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Estate Planning: A Project for the Whole Family

July 1, 2010

The objective of all estate planning is to pass your property to your loved ones at the lowest possible cost.  Additionally, once your property is in the hands of your loved ones, your planning should take advantage of strategies that will help protect your property long after you are gone.  In other words, all estate planning focuses on your children or loved ones.  Therefore, an effective estate plan should involve not only you and your spouse, but also your children and other beneficiaries of your estate plan.

Because all estate planning is essentially a gift to your children, it is essential that the children play an active role not only in the planning process, but also in the administration of your plan in the event of a death or disability.  For example, a good estate plan should be designed to protect property, save taxes and costs, while keeping you and your spouse in complete control of your property.  But for the vast majority of us, there will come a day when we are not able to manage our own financial affairs due to a disability.  Your plan should specify what is to occur in the event of your disability.  Typically your plan should set forth exactly when you are disabled, who manages your property when you are disabled, and how your property is to be managed when you are disabled.  Frequently, family members are called upon to fulfill these duties and will be actively involved in your estate plan.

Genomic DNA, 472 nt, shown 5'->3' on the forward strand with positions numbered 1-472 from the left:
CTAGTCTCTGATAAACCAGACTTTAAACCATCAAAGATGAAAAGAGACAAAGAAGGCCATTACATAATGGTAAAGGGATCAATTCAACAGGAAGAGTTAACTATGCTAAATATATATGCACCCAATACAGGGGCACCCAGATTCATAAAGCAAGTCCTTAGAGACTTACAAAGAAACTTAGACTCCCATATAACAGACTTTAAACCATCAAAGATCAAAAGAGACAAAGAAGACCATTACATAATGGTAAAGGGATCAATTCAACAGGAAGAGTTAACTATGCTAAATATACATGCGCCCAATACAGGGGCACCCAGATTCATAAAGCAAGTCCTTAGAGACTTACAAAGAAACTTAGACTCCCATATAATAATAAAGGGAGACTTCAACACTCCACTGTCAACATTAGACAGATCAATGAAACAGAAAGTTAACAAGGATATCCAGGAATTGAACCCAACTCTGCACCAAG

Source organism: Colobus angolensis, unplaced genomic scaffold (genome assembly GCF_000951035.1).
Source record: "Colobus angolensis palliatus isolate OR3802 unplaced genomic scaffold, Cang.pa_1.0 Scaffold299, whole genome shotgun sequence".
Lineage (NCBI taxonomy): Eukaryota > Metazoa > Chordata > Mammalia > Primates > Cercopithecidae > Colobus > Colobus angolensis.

The children are likely to play an even greater role in your estate plan after your death.  Children, along with a surviving spouse, play a critical role in the administration process that is necessary after you pass away.  Additionally, children will be receiving property as beneficiaries of your estate plan. 

Therefore, your children should be informed and educated regarding your estate plan to ensure that they understand their duties in the event of your death or disability.  Also, when your children understand your estate plan and the strategies employed therein, there is very little confusion and contention amongst the family after your death.

You worked hard to acquire property during your lifetime.  Your children should be given all of the tools to ensure that your property will pass smoothly to the next generation.  Those tools should include a customized estate plan that addresses your family’s specific goals, as well as an atmosphere of open communication between you and your children to ensure that there are no surprises in the event of your death.

Conversely, children whose parents are living should openly discuss estate planning issues with their parents.  Doing so will encourage parents to talk to an estate planning specialist to make sure that all of their property passes to their children and loved ones as intended.  If children do not discuss estate planning with their parents, unintended results can materialize which cannot be corrected.  The time to address these issues is today.


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